Cookies and PHP Sessions

It’s important to understand how cookies and PHP Sessions are handled are WP Engine, especially if migrating a site. In this article we’ll explain what cookies and PHP Sessions are, how they interact with page caching, and the performance implications of using them.


Cookies

The term “cookie” refers to contextual bits of data your web browser stores. A cookie could be used to display different information on a website for different users, or to gather data about the browsing activity of a user.

Cookies are assigned to individual users, which means they are not intended to span multiple user sessions. The data stored should have the ability to return a unique value and apply a unique set of rules. EX: If you want your site to show a popup for users who are already subscribers, compared to users who are not already subscribers, a cookie could help.


Issues with Cookies

When present, cookies work with the PHP as the page is loaded in order to perform a unique action. When a page is served from cache, it’s already been generated previously by the server. If the page is cached, the cookie cannot be generated and perform its action with the page load as expected.

A cookie may only work as expected when you are logged in to the WordPress Admin Dashboard. This is because logged-in user sessions specifically bypass the page cache layer and will be processed by PHP every time.

We recommend populating all the available options for the action you wish to take with HTML or PHP. Then, you can use JavaScript to select which option to load (based on the presence of the cookie). In this way, the fully-formed page served by cache will still fit all scenarios, since browser-side JavaScript will determine which of the available options show.

Below is an example of some very simple conditional HTML. This code says to show one sidebar image when a preferred user visits, and another for those who need to sign up. Then, JavaScript reads the $_COOKIE header to determine which sidebar image to show.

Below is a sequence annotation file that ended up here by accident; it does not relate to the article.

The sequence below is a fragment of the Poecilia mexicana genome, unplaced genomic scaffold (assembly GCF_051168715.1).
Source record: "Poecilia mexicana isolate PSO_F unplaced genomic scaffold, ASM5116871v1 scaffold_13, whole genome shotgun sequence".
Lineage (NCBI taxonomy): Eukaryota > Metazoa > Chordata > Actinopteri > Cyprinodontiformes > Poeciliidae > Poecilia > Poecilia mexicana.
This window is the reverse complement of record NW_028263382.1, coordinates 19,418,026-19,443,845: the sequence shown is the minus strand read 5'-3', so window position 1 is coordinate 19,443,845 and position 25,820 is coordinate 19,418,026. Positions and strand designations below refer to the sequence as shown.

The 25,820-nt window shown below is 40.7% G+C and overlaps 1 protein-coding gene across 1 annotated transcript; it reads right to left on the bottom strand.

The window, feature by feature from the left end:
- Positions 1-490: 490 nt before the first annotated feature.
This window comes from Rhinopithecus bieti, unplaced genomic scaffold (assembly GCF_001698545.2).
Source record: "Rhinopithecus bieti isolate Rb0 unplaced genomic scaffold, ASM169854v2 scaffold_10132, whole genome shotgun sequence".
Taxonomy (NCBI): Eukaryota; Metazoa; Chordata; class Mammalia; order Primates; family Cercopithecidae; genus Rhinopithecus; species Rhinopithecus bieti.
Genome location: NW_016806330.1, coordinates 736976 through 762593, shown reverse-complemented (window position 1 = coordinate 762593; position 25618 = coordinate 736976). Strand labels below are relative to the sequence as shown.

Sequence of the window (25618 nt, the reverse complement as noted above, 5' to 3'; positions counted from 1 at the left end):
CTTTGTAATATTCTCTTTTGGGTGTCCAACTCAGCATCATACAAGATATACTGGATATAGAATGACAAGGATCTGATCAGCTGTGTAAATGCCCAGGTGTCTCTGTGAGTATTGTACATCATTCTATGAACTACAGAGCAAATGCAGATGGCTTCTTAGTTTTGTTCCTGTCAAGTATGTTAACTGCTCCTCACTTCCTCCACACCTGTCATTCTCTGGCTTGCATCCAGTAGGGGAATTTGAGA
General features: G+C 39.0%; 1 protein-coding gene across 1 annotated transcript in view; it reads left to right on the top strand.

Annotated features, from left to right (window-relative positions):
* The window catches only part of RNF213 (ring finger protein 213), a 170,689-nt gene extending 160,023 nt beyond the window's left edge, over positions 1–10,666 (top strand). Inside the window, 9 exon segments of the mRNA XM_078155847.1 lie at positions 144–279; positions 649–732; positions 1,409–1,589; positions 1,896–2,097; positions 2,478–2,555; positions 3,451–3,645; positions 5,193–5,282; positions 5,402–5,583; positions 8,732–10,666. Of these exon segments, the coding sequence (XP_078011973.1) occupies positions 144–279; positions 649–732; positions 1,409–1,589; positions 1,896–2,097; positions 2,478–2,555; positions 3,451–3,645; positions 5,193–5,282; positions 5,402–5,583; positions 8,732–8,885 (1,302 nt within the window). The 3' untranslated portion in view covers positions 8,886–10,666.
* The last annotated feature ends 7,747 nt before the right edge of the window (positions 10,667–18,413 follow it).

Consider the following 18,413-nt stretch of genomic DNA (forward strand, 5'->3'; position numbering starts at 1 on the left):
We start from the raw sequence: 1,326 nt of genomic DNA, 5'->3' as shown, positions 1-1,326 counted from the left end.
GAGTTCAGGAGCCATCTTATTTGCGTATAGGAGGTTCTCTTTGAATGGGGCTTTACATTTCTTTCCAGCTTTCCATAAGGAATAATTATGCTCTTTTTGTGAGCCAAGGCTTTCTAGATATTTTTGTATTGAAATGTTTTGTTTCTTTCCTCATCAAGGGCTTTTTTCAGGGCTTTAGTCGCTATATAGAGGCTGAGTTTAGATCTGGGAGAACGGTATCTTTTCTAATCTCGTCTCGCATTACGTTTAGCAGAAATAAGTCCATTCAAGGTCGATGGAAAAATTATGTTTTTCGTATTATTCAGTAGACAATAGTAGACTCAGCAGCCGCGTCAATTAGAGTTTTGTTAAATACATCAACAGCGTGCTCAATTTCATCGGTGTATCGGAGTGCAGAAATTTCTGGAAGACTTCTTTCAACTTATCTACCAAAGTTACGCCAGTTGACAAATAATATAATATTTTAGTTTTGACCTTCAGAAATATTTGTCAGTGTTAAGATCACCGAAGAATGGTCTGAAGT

Cookie Alternatives

If you try to use PHP to read cookies, it will likely only display an empty cookie array. And while it’s not ideal, we understand that sometimes this might be a necessity for sites. Page caching does not automatically mean that you can’t use PHP to read cookies. There are two alternatives:

Use Admin-ajax Calls

  • JavaScript triggers a POST request to admin-ajax.php. PHP is then able to receive and, if needed, perform different actions.
  • This scenario should only be used if your page is not making any other admin-ajax requests. Sending multiple requests to admin-ajax.php is not ideal and directly counteracts the benefits of this method.
  • An example can be found here

Exclude Pages from Cache when Cookie is Present

  • The page is built fresh in PHP for your users only when the cookie is present.
  • Note: Uncaching pages will not scale well with traffic.
  • Contact Support from your User Portal for assistance.

PHP Sessions

PHP Sessions are bits of data about a user, meant to stick with users as they navigate your site. A PHP Session involves setting a cookie called PHPSESSID with a unique identification string as the value.

EX: Storing shopping cart data, recently viewed items, or a logged-in status across multiple pages.


Issues With Sessions

The biggest problem this presents is due to the unique session IDs. Unique IDs effectively bust cache and causes every session to become uncached. This will cause serious performance issues for your site. With that in mind, our system specifically ignores headers that define a PHPSESSID cookie.

PHP Sessions also store data to the filesystem as their own unique file. Writing data to a file is an I/O process which are known to back up and cause high server load. This kind of session storage also simply doesn’t work if your site is on an AWS clustered solution spanning multiple web servers.

Finally, there are multiple security vulnerabilities centering around PHP Sessions. Vulnerabilities include Session data being exposed, Session fixation, and Session hijacking.


Session Alternative

WordPress itself specifically doesn’t use PHP sessions. The correct method to store session data is to use the database. WooCommerce and many other eCommerce solutions have previously converted to using this method.

If checking through your site’s code you find a plugin or theme file that uses session_start, check if there’s an update available. After updating, check the code again to verify it’s been corrected. If your plugin or theme doesn’t have an update or it continues using sessions after the update, we highly recommend reaching out to the developer or finding a more secure alternative.


NEXT STEP: User segmentation and cache

Geographically customize content

Customize page content for your users based on their location without compromising cache or performance using WP Engine's GeoTarget.